Many on the Left continue to clamor for police departments around the nation to be defunded and, in some instances, abolished. Galvanized by the likes of Antifa and Black Lives Matter, radical activism has taken a toll on those sworn to protect and serve our nation on a daily basis. As a consequence, violent protests and riots have smoldered and raged for months now in many cities across the country. Police brutality and corruption remain issues for all Americans, Black, White, and otherwise. However, there can be no meaningful change if we can’t address the actual issues at hand. Nuance and sober reflection are essential for such a complex dilemma, not the mindless outrage we see too often on too many streets. Here are seven reforms that could further strengthen our police departments and, by extension, our cities and communities.
1. A more holistic approach to training officers
Rather than churning out new recruits with a limited skill set narrowly focused on enforcement, providing a more comprehensive training protocol would better serve police officers and their communities.
In Sweden, for example, 3 years of basic training is required for officers that includes work in sociology, psychology, and community relations rather than just “enforcement competency,” according to a study found in the journal, Policing:
“Besides the abbreviated 14-20 weeks training in the United States compared to the Swedish 3-year basic training, the focus of the training is different. Ninety percent of the United States’ basic police training focuses on enforcement competency. Sweden, on the other hand, emphasizes the actual job tasks of conflict resolution and crisis management, with attention to the study of human behavior and interpersonal communications. The Swedish recruit receives almost 300 hours of social science, human relations, and psychology…”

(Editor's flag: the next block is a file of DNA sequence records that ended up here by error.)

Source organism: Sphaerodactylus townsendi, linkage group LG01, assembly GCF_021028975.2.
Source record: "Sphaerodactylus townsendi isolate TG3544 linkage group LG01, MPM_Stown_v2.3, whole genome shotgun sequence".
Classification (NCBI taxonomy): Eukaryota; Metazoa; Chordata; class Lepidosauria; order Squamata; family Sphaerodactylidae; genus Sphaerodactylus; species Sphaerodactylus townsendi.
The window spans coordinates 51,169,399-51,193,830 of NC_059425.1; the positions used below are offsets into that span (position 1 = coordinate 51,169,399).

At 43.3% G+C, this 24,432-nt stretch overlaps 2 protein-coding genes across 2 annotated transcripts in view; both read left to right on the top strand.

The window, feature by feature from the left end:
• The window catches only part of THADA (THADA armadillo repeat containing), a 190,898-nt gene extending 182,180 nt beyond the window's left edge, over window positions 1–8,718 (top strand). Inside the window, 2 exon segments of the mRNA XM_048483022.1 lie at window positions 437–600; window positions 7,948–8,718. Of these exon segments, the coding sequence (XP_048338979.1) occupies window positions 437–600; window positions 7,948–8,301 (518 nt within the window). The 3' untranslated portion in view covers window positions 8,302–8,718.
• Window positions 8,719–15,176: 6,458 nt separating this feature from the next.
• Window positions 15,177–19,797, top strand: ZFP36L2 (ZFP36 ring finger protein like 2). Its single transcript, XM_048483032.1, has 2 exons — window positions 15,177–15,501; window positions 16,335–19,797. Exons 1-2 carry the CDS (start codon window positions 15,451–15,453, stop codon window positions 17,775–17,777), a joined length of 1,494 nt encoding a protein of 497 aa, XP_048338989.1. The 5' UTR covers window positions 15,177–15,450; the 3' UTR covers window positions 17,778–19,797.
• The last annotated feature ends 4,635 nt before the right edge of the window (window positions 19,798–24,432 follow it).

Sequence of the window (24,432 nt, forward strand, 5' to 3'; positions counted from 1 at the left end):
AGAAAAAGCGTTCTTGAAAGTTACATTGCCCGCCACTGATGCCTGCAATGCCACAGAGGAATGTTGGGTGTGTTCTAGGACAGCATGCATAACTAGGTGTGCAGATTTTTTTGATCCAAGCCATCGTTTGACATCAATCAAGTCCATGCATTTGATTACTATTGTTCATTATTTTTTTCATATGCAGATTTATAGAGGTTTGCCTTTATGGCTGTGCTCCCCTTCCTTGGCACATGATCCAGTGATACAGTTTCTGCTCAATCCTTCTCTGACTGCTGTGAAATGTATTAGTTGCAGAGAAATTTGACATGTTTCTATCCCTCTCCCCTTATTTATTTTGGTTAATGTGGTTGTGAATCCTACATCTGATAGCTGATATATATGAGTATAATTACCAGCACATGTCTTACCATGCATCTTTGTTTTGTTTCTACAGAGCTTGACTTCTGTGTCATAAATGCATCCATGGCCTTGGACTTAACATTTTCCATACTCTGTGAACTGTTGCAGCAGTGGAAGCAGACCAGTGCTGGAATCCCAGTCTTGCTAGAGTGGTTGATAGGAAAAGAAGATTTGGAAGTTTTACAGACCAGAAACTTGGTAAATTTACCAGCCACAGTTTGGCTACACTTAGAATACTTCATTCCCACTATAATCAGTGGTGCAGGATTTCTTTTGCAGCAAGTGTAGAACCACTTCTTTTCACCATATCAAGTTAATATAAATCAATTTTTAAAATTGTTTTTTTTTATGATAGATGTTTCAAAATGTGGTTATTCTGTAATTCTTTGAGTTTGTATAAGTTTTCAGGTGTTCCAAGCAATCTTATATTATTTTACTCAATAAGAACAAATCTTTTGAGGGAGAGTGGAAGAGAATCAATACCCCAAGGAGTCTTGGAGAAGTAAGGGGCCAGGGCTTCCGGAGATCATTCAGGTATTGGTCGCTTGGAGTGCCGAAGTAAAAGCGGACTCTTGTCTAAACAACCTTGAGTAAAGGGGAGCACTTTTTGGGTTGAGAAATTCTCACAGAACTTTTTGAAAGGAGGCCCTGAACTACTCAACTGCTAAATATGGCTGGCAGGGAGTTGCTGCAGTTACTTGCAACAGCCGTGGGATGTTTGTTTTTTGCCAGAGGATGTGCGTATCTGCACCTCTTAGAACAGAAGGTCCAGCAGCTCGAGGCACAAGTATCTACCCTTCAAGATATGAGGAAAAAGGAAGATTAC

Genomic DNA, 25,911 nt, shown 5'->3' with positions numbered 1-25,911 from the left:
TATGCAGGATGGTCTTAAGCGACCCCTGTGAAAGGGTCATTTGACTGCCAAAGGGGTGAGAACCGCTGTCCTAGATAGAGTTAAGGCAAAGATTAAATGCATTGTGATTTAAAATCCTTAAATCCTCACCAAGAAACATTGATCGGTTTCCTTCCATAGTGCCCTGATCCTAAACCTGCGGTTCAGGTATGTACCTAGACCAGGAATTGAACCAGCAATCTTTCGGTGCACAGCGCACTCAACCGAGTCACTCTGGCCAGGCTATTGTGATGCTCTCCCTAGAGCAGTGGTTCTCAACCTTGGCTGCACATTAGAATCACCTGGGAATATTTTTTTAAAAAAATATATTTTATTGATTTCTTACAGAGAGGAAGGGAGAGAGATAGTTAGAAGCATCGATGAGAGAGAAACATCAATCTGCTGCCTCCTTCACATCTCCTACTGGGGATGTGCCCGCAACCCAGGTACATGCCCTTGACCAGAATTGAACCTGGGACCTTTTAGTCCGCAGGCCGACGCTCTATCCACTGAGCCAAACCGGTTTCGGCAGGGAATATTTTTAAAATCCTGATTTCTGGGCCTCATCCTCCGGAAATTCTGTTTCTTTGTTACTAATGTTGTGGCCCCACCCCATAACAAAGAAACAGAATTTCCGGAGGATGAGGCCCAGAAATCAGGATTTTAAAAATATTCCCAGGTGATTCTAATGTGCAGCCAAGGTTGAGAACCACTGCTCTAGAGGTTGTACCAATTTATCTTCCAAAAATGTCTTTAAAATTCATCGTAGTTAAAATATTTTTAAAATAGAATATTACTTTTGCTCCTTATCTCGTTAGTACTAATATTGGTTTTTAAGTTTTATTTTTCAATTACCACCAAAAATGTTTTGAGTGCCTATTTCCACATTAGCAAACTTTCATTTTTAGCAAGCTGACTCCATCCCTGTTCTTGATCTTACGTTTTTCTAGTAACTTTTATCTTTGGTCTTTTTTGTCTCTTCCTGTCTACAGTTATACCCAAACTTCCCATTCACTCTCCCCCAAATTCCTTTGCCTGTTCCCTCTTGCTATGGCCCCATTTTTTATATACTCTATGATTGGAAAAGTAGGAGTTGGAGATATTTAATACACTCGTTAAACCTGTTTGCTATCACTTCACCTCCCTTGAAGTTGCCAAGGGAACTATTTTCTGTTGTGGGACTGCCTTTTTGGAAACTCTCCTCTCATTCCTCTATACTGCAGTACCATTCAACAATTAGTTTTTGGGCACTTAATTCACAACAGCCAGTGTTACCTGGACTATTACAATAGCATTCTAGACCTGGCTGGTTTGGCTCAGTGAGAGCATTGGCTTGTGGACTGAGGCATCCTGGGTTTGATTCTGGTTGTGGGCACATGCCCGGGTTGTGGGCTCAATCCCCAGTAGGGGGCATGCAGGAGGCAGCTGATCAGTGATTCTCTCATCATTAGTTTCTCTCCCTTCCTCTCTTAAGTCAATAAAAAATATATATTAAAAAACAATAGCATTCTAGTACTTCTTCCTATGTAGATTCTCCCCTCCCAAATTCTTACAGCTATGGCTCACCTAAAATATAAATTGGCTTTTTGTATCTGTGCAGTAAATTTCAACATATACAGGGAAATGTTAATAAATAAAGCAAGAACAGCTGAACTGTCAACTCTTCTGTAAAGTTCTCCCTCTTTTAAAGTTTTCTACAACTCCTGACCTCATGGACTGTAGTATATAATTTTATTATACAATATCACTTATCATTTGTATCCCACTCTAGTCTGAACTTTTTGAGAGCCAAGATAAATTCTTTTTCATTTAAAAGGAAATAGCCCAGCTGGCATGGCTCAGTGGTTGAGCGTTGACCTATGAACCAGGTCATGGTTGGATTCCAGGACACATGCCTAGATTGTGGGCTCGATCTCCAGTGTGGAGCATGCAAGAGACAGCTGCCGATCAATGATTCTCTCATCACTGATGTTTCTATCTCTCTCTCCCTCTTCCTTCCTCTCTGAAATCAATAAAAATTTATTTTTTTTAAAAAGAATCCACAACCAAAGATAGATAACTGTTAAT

A broader approach to policing, crisis resolution, and community outreach may contribute to fewer instances of unnecessary use of force among officers and, potentially, less violence overall.
2. A paradigm shift away from a “combative mindset” to “de-escalation”
In part because of widespread vilification of police, some officers have come to view their relationship with the communities they serve as inherently antagonistic. Encounters with civilians become tactical engagements focused on wins and losses, while the purposes of protecting and serving sometimes get forgotten amid the conflict. Instead of “preventing crime,” a pervasive mindset has formed wherein officers feel compelled to “combat crime.” Ava Abramovitz, a mediator and a widow of a fallen police officer, details this paradigm shift in her piece for Lawfare:
“This switch from preventing crime to combating crime readily found support in police departments and police officers. It gave them all a clarity of purpose. Their job was to root out and stop the ‘bad guy,’ which, by definition, made them the ‘good guy.’ It also made performance measures simple. If crime rates decreased, the department got an ‘A’ and the police chief, a much enhanced public profile. An officer with a track record of arrests became promotion material. Moreover, a war against crime conveyed an easily understandable mission, especially to the newly recruited who were coming home from Vietnam and brought with them a combat mentality as they changed into police uniforms and began patrolling America’s streets.”
This “paramilitary” approach to training and policing is proving counterproductive to public safety and the overall perception of law enforcement never mind, potentially, the very tenets of democracy. The solution is more de-escalation-focused training.
“The mindset has roots in the drug war,” according to the National Review, “where politicians of all stripes encouraged the militarization of police equipment, tactics, and attitudes. It starts in the police academies. Most use a ‘stress’ model resembling military boot camps, emphasizing drills, intense physical demands, public discipline, and immediate reaction to infractions; substantively, academy training focuses on investigation skills, weapons training, and tactics. But there is little emphasis on the profession of policing, on how to relate to the public, or on developing emotional-intelligence skills. Meanwhile, the average recruit gets less than ten hours of training in de-escalation techniques; 34 states require no training in de-escalation.”